Executive Agreements

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Employees may have agreements that dictate the terms of employment, such as job titles, job duties, compensation, incentive pay, benefits, and consequences for termination without “cause.”

 Breach of Contact

  • A written or oral employment contract can override the at-will employment presumption and create a contract to terminate only for cause.
  • If an employment contract specifies that you will terminate only for cause, this creates an implied covenant requiring you to exercise “good faith and fair dealing” in the employment relationship. Guz v. Bechtel National, Inc., 24 California 4th 317 (2000); CACI Nos. 303, 305, 325.

Good Cause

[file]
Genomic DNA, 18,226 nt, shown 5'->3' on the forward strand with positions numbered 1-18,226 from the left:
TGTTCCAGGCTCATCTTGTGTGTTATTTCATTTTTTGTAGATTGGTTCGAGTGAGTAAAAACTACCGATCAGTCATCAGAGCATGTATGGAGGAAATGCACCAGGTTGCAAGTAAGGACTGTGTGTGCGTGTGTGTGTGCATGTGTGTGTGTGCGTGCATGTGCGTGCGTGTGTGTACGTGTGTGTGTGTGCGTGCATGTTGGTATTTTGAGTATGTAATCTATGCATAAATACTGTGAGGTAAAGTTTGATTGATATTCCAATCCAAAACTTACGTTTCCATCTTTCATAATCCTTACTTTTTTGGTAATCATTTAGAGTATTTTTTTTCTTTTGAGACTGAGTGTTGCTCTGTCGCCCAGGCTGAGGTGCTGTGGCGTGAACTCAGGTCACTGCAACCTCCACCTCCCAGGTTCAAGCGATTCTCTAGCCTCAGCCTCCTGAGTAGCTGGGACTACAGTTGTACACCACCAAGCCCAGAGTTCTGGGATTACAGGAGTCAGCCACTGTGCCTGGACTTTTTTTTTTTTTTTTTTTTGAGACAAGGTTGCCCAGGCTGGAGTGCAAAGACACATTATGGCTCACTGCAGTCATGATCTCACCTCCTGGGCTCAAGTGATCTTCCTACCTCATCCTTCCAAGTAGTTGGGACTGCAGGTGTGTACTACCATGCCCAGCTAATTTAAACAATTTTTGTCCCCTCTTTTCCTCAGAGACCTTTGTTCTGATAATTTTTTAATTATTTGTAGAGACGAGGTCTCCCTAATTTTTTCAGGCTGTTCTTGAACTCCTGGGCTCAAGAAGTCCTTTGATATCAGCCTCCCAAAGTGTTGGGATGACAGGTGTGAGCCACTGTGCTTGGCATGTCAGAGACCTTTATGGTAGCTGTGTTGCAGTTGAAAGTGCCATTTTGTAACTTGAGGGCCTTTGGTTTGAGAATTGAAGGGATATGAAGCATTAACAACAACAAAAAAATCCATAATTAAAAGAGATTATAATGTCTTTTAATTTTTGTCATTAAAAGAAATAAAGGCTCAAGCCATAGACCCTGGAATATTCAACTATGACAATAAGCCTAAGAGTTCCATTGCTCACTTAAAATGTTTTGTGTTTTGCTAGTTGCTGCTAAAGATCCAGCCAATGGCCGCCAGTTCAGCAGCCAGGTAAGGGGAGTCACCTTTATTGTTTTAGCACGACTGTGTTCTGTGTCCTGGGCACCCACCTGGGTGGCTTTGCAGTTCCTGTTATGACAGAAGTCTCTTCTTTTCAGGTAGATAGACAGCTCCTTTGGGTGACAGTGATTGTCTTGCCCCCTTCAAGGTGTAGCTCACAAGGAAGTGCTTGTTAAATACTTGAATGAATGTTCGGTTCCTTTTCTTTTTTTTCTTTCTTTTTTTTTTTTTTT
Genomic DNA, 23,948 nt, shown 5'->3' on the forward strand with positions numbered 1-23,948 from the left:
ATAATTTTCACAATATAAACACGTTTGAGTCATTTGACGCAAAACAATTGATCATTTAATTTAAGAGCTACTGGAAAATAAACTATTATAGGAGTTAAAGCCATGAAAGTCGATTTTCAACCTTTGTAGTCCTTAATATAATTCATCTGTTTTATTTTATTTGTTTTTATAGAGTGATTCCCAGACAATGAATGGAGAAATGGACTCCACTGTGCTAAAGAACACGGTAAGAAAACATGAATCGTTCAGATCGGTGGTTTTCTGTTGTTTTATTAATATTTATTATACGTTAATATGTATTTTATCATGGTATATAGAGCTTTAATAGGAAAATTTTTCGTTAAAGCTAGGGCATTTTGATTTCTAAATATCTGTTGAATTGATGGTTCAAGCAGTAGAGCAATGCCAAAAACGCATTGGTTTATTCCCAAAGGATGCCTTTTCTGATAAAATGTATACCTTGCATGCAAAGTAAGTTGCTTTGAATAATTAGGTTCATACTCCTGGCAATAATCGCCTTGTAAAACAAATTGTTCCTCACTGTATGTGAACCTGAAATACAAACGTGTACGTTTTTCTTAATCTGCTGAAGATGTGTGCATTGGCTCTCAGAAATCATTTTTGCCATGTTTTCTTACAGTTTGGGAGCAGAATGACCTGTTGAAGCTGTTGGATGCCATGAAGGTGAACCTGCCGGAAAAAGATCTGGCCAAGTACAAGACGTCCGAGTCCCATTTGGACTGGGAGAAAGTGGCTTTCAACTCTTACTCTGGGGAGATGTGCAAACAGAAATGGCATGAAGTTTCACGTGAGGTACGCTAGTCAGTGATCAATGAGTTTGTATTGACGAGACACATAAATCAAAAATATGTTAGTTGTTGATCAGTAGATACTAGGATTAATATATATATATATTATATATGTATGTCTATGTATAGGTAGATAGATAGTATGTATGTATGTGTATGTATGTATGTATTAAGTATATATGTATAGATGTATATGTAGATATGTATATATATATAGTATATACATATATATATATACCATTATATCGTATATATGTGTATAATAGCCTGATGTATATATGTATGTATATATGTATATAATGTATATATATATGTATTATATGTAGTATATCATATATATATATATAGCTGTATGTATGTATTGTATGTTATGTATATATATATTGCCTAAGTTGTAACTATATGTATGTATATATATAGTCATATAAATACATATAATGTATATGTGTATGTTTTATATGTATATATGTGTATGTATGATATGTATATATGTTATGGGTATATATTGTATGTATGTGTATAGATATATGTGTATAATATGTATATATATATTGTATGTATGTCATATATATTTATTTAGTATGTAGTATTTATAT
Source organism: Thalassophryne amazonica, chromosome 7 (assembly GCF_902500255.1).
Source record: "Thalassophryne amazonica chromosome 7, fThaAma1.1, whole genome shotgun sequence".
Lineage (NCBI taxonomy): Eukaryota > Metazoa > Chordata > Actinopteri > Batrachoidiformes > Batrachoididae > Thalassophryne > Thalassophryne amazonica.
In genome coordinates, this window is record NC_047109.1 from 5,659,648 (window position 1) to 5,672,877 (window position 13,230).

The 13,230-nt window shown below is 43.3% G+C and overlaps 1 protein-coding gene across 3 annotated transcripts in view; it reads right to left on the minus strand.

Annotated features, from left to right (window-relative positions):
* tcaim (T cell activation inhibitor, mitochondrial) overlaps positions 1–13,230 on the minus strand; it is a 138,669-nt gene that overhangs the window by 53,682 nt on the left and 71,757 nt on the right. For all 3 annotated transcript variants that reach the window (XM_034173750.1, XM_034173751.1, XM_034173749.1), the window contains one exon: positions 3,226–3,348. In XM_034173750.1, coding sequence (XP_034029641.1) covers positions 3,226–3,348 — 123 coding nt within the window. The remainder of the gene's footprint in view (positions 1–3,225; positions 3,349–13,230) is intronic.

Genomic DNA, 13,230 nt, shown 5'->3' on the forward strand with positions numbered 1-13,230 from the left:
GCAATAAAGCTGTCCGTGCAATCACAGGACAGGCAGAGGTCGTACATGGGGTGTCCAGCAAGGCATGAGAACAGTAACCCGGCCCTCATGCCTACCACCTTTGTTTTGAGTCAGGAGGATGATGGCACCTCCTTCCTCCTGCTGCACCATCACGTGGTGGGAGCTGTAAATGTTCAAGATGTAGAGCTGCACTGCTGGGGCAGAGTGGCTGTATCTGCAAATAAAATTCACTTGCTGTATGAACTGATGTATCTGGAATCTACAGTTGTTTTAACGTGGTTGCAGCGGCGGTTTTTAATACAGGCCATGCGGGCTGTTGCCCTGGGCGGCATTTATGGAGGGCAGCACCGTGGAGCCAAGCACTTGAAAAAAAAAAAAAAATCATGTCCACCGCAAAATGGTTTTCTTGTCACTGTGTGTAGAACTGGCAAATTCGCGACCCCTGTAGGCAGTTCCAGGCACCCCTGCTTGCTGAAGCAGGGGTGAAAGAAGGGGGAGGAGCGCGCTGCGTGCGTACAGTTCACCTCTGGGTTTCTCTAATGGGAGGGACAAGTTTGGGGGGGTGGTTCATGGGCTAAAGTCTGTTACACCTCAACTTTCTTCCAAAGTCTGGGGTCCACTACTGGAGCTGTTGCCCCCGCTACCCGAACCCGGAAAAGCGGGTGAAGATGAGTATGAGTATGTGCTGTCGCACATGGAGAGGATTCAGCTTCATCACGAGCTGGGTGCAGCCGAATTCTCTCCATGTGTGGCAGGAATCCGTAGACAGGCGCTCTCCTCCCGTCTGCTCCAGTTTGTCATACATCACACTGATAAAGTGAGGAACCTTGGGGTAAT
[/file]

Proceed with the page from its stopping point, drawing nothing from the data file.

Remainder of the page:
Earned Contractual Wages

  • A written contact that has the criteria to earn incentive pay is enforceable as a breach of contract or as unpaid wages under the Labor Code.  Labor Code § 200(a); CACI No. 2700.

Wrongful Demotion


  • Except in limited circumstances, “every contract by which anyone is restrained from engaging in a lawful profession, trade, or business of any kind is to that extent void.”  Business & Professions Code § 16600.  This makes almost all post-employment non-compete provisions unenforceable.
  • Unenforceable are provisions requiring an employee to litigate or arbitrate outside of California a claim that arose in California or depriving the employee of the substantive protection of California law for a claim that arose in California.  Labor Code § 925(a), (d).